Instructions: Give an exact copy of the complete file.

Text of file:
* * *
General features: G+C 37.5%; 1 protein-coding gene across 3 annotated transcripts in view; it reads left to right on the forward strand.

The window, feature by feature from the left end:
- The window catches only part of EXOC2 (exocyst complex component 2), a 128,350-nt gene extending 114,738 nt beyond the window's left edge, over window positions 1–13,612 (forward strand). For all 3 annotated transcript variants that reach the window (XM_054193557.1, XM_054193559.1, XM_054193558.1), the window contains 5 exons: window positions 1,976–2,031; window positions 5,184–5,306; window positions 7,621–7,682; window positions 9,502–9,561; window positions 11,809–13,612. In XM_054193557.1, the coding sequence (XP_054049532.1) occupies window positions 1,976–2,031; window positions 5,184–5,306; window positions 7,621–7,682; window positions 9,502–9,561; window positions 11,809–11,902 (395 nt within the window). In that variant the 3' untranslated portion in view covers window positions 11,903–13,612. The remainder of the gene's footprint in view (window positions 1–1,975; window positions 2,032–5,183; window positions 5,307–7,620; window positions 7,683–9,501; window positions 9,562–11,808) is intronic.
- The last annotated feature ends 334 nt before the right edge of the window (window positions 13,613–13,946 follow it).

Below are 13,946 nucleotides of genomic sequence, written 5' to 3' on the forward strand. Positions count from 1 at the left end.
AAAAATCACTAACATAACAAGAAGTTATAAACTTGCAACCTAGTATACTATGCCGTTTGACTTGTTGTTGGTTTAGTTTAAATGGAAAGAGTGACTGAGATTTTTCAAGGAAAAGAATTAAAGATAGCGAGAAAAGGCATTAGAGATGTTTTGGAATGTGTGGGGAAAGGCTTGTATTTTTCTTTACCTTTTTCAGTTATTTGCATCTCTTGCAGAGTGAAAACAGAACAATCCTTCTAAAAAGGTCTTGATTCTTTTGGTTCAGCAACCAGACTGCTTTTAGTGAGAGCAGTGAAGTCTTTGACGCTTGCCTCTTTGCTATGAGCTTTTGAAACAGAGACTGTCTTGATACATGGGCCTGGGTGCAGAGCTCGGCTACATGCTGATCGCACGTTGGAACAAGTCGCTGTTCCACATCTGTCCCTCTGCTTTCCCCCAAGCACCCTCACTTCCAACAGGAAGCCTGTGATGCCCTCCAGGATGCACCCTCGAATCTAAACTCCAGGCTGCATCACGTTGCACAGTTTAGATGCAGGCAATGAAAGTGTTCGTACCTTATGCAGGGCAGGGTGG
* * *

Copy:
General features: G+C 37.5%; 1 protein-coding gene across 3 annotated transcripts in view; it reads left to right on the forward strand.

The window, feature by feature from the left end:
- The window catches only part of EXOC2 (exocyst complex component 2), a 128,350-nt gene extending 114,738 nt beyond the window's left edge, over window positions 1–13,612 (forward strand). For all 3 annotated transcript variants that reach the window (XM_054193557.1, XM_054193559.1, XM_054193558.1), the window contains 5 exons: window positions 1,976–2,031; window positions 5,184–5,306; window positions 7,621–7,682; window positions 9,502–9,561; window positions 11,809–13,612. In XM_054193557.1, the coding sequence (XP_054049532.1) occupies window positions 1,976–2,031; window positions 5,184–5,306; window positions 7,621–7,682; window positions 9,502–9,561; window positions 11,809–11,902 (395 nt within the window). In that variant the 3' untranslated portion in view covers window positions 11,903–13,612. The remainder of the gene's footprint in view (window positions 1–1,975; window positions 2,032–5,183; window positions 5,307–7,620; window positions 7,683–9,501; window positions 9,562–11,808) is intronic.
- The last annotated feature ends 334 nt before the right edge of the window (window positions 13,613–13,946 follow it).

Below are 13,946 nucleotides of genomic sequence, written 5' to 3' on the forward strand. Positions count from 1 at the left end.
AAAAATCACTAACATAACAAGAAGTTATAAACTTGCAACCTAGTATACTATGCCGTTTGACTTGTTGTTGGTTTAGTTTAAATGGAAAGAGTGACTGAGATTTTTCAAGGAAAAGAATTAAAGATAGCGAGAAAAGGCATTAGAGATGTTTTGGAATGTGTGGGGAAAGGCTTGTATTTTTCTTTACCTTTTTCAGTTATTTGCATCTCTTGCAGAGTGAAAACAGAACAATCCTTCTAAAAAGGTCTTGATTCTTTTGGTTCAGCAACCAGACTGCTTTTAGTGAGAGCAGTGAAGTCTTTGACGCTTGCCTCTTTGCTATGAGCTTTTGAAACAGAGACTGTCTTGATACATGGGCCTGGGTGCAGAGCTCGGCTACATGCTGATCGCACGTTGGAACAAGTCGCTGTTCCACATCTGTCCCTCTGCTTTCCCCCAAGCACCCTCACTTCCAACAGGAAGCCTGTGATGCCCTCCAGGATGCACCCTCGAATCTAAACTCCAGGCTGCATCACGTTGCACAGTTTAGATGCAGGCAATGAAAGTGTTCGTACCTTATGCAGGGCAGGGTGG